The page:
Thursday, November 20, 2008
I have been mocked before for putting my babies on such a tight schedule. If people only knew how beautiful our families' schedule is, how much we look forward to it, and how fast it will go by. I think about it every day.
We wake up at 5, make bottles, and coffee, turn on MSNBC, and are quiet during the dark hour of the morning. The sun comes up at 6 and I get ready for work. The girls "play" on their blankets and tummy gyms in our room while Nick watches the news or irons our clothes. I leave the house at 7:15 and on my way the windows to the truck I drive are down and my coffee mug is warm. I listen to NPR on the way and I see beautiful homes and beautiful trees and I feel cold and windy. I leave early enough that I can enjoy being "that guy in the right lane on I85 going exactly 70 mph.
I get to work on the side of town where the houses are not beautiful and in most situations there is no schedule and no structure in the home. My job is amazing. In fact, I LOVE going to work every day. I love the organization, I love the new black ink pens, the paperwork, the parent conferences, and most of all I LOVE working with my kids. I think last year I was really really affected by hormones and "the rut" we all enter at some point when we haven't had a break. I always felt impatient. My temper was SHORT. I was way too hard on myself. I let myself feel defeated every day knowing that these kids needed so much help that I didn't know where to start. But now, I pick a skill and go with it. They are happy and having fun and when it gets too hard, we do something else and I make a note of it. "...has trouble answering comprehension questions, can't list 5 fruits, forgets to capitalize and punctuate." One thing I used to take for granted is that kids, no matter how educationally challenged they may be, remember things about me. Almost every child I teach has asked "Where my baby?" "Where Nick?" "You still got dat dog Ali?" And they all beg to see pictures of my babies. They ooh and ahh and say they are so cute. It is flattering and a little scary because it means that KIDS LISTEN. They may not be able to retain counting by 5's and 10's but they remember the day I cried in Mrs. S's room after confessing my fears about money and having twins on our break. As the kids filed in and I hurried to wipe away the tears they looked at me and almost every one wanted to walk up to me and give me a hug. I swear to you, one little girl cried with me. She didn't know why I was crying, but it made her sad. Isn't that the definition of empathy.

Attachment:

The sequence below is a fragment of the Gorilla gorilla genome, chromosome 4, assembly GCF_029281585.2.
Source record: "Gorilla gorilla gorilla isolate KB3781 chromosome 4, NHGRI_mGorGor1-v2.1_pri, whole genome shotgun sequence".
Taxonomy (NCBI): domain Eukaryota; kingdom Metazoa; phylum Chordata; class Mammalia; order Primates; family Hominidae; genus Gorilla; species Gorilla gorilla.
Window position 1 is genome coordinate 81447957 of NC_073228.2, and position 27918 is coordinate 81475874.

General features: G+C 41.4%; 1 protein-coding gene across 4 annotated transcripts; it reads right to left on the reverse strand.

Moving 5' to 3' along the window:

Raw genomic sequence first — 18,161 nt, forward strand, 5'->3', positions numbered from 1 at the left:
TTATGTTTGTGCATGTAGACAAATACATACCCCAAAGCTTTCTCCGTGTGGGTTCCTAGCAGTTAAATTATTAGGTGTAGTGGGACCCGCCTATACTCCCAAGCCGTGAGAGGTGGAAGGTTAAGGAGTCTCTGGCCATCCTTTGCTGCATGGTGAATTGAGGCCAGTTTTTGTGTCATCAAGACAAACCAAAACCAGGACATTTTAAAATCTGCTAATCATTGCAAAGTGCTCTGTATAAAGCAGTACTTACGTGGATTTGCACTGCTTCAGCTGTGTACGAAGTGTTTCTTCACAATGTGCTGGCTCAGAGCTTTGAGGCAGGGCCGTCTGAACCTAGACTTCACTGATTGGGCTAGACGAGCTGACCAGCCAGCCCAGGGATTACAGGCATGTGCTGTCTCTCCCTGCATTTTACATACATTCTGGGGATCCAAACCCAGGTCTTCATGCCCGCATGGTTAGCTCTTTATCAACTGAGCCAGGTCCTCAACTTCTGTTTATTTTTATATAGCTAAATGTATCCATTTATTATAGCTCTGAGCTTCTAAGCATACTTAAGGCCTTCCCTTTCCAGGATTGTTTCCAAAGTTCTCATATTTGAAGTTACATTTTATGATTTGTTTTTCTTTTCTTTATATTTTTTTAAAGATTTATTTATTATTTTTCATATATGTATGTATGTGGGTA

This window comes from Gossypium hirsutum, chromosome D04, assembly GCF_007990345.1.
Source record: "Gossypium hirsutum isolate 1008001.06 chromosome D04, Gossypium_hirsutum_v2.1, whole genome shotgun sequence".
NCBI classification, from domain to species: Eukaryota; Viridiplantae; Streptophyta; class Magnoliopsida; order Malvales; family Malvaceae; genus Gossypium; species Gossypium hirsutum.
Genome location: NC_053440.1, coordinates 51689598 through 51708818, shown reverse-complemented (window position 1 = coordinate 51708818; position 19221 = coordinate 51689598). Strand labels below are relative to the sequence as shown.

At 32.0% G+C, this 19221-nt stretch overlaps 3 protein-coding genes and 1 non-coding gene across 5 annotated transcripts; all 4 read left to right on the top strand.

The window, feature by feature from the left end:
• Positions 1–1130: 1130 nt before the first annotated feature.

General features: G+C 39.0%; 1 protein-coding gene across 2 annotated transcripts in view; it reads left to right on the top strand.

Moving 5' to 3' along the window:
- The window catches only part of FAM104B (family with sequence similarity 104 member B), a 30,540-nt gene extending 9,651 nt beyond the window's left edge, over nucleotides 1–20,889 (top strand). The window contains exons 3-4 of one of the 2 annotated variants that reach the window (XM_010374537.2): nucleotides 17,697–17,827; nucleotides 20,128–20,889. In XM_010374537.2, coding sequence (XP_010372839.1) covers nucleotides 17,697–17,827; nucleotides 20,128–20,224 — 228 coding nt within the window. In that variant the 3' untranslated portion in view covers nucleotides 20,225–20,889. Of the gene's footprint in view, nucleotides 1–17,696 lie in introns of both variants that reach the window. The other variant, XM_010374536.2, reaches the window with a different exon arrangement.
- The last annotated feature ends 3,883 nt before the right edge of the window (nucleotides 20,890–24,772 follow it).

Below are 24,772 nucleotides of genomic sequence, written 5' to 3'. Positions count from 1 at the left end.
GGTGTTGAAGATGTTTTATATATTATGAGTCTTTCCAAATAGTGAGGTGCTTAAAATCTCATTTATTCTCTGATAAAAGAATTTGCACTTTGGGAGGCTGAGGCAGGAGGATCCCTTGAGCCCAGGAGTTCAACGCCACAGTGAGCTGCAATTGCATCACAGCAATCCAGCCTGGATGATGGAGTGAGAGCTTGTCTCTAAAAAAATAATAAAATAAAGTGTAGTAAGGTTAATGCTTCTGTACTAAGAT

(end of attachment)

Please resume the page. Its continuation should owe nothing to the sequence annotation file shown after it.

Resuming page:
I get home and have one hour to spend with my husband and children before putting them to bed. At 6pm the house is quiet again and Nick and I compare notes on how our day went. We eat a good hot meal and get in our warm bed and I REST. The next day, we start over.
This will not always be our schedule but for now it is as good for me as it is the babies.